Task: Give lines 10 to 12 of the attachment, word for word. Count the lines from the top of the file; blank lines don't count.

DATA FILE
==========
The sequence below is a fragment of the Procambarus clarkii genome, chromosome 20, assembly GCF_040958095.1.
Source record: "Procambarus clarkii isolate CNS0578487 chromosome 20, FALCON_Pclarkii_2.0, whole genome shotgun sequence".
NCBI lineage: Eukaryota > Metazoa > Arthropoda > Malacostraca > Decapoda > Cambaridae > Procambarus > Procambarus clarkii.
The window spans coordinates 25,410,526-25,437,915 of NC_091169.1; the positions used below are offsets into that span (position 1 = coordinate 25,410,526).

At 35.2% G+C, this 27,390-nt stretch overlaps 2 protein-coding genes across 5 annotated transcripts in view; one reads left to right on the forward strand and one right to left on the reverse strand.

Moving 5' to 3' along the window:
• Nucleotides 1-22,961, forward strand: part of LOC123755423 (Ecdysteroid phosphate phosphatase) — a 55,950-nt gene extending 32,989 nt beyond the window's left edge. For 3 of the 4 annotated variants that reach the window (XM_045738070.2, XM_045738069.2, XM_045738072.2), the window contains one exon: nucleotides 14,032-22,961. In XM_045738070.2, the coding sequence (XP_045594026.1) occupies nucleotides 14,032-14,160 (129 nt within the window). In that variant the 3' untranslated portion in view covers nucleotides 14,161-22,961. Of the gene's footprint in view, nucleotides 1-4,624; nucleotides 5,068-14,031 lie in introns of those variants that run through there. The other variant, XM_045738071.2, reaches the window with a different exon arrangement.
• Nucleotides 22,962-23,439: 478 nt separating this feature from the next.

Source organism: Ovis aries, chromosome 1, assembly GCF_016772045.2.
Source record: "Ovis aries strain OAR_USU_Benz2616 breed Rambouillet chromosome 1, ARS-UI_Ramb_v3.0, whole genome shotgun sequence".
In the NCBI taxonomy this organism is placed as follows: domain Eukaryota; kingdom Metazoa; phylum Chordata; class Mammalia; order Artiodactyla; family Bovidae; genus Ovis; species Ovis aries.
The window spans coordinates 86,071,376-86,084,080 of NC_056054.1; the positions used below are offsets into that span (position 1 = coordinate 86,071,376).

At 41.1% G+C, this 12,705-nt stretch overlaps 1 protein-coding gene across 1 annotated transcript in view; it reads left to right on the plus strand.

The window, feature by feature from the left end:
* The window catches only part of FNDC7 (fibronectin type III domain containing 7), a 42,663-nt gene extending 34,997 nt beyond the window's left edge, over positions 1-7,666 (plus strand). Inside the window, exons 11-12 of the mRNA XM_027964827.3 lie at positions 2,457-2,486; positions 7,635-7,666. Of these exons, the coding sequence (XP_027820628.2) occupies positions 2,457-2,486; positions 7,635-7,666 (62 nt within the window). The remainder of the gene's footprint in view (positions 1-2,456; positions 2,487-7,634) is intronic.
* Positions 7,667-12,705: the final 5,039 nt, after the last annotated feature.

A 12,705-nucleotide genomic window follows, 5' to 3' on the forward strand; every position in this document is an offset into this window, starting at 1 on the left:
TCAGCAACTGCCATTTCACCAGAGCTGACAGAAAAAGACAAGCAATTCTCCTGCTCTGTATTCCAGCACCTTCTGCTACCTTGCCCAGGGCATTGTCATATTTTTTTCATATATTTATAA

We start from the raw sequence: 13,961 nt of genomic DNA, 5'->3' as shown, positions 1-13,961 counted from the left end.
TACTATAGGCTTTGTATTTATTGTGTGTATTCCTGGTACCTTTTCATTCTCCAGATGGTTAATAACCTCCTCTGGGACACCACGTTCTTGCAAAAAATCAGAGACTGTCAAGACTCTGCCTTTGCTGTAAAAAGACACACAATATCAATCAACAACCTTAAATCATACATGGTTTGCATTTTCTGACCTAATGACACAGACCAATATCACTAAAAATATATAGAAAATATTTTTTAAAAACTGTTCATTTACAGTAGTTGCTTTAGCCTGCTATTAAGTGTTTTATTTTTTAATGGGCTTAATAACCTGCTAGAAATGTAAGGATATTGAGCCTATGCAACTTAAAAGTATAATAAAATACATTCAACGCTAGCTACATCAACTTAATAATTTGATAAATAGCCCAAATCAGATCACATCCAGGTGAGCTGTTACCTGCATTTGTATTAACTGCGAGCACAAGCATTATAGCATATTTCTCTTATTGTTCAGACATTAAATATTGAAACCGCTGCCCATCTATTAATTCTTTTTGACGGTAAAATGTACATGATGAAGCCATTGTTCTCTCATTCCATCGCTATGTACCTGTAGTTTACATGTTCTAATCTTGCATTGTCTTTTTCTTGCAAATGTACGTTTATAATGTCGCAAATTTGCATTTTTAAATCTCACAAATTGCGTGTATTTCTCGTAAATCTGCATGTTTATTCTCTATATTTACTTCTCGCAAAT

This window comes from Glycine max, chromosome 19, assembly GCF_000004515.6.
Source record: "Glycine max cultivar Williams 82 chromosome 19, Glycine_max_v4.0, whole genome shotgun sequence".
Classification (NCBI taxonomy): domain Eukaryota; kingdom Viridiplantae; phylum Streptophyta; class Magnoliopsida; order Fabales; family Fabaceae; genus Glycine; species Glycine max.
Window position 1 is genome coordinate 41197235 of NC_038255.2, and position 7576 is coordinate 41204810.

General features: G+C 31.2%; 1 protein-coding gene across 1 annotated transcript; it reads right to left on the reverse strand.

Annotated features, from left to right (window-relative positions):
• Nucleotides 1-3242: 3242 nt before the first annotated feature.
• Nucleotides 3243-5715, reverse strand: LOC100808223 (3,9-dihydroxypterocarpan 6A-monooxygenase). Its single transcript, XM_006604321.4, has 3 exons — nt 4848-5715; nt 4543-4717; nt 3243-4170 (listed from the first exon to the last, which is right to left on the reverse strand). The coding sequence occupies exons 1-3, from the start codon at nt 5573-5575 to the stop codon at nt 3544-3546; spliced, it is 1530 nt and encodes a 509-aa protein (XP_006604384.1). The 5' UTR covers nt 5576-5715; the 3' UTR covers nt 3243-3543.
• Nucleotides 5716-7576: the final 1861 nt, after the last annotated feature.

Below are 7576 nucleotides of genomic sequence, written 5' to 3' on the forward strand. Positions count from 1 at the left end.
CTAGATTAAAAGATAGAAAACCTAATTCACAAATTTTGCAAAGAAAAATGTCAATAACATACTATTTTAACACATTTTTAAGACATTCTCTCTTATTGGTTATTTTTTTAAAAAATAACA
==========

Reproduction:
Source record: "Ovis aries strain OAR_USU_Benz2616 breed Rambouillet chromosome 1, ARS-UI_Ramb_v3.0, whole genome shotgun sequence".
In the NCBI taxonomy this organism is placed as follows: domain Eukaryota; kingdom Metazoa; phylum Chordata; class Mammalia; order Artiodactyla; family Bovidae; genus Ovis; species Ovis aries.
The window spans coordinates 86,071,376-86,084,080 of NC_056054.1; the positions used below are offsets into that span (position 1 = coordinate 86,071,376).